Shimon Peres has broken ranks with the prevalent mood in Israel, saying it is time to "find a way to stop" the 22-day war in Gaza.
Mr Peres’s comments, made hours before the security cabinet convened to decide whether to further escalate the war or try to move towards a diplomatic exit, were immediately denounced as defeatist by legislators in Prime Minister Benjamin Netanyahu’s Likud party.
Speaking to reporters while visiting wounded soldiers at Ichilov Hospital in Tel Aviv, the 91-year-old Mr Peres, who ended his term as President last week, told the soldiers: “You fought amazingly. Each one of you is allowed to and must feel that he is a real hero.”
The Nobel laureate later went out on a limb by saying that the military campaign, launched with the stated objective of halting rocket fire from Gaza, had “fulfilled itself... Now what is needed is to find a way to stop it. It will take more time, I don’t know exactly how much, maybe days or a little more, but it will end”.
It was unclear whether Mr Peres’s call would serve as a bellwether, encouraging other politicians to come out in favour of winding up the hostilities, or would simply be ignored. Zeev Elkin, chairman of the Knesset’s foreign affairs and defence committee, voiced consternation at Mr Peres. “Is Israel supposed to stop defending its residents and raise a white flag?” he asked. “Hamas still hasn’t felt a blow that would cause it to stop firing.”
Today, an intensification of Israeli fire that began on Tuesday, when over a 100 Palestinians were killed in Gaza, continued despite Israel’s declaring a limited “humanitarian window’’ from 3pm to 7pm local time. Reports from Gaza said there were more than 30 fatalities during those four hours. Asked about this, Major Arye Shalicar, of the Israeli Army spokesman’s unit, said that the window never applied to the Sajaiya neighbourhood of Gaza City, Beit Hanoun, eastern Rafah, south-east Rafah and “one or two other areas where there is a Hamas stronghold or tunnel network’’.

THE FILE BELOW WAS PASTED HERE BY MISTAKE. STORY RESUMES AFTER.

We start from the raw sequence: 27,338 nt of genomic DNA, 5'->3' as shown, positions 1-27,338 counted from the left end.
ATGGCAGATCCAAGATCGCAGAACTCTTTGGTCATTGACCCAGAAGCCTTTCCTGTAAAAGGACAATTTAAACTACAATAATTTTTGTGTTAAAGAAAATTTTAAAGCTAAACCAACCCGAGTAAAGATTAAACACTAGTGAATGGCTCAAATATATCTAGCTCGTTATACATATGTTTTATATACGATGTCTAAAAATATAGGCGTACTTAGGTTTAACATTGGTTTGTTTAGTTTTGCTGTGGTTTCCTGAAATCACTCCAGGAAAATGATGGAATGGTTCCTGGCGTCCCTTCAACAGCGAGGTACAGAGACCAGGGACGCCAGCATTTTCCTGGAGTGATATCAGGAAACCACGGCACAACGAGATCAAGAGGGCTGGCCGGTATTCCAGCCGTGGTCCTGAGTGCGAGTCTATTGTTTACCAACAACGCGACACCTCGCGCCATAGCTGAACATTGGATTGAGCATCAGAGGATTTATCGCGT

Major Shalicar said: “We made clear it is not in the whole of Gaza and that we will respond to fire from any area.” He said 30 rockets were fired at Israel during the same humanitarian window.
The heightened bombardment of Gaza in recent days is seen as an attempt by Mr Netanyahu and the Defence Minister Moshe Yaalon to try to put more pressure on Hamas without deciding on the all-out re-occupation of the Strip that is being advocated by Foreign Minister Avigdor Lieberman and others on the far right. It came as the army was said to be days away from completing the stated goal of the ground operation, launched 12 days ago after devastating aerial bombardments: the dismantling of cross-border tunnels Hamas has dug to infiltrate Israel.
With the completion of that mission, a new purpose for the troop presence in Gaza will have to be found, unless the forces are withdrawn unilaterally or as part of a ceasefire. Mr Netanyahu faces pressure in his cabinet and party to further escalate the war and Israeli public opinion is wary of an inconclusive end to the fighting that would merely set the stage for a future round of conflict. But US President Barack Obama urged Mr Netanyahu on Sunday to reach an immediate ceasefire. Expanding ground operations significantly would escalate tensions with the US.
“Netanyahu is cautious and is afraid something like that could bog down with a high price in soldiers’ lives and that Israel will be sucked into reconquering Gaza, something he realises is not in Israel’s interests internationally and which would result in tremendous friction with Obama,” said Leslie Susser, diplomatic editor of The Jerusalem Report.
Hamas has said it will not hold fire unless its demands that Egypt and Israel lift border restrictions that have crippled the Gaza economy are met and that Israel release Hamas prisoners it recently re-arrested.
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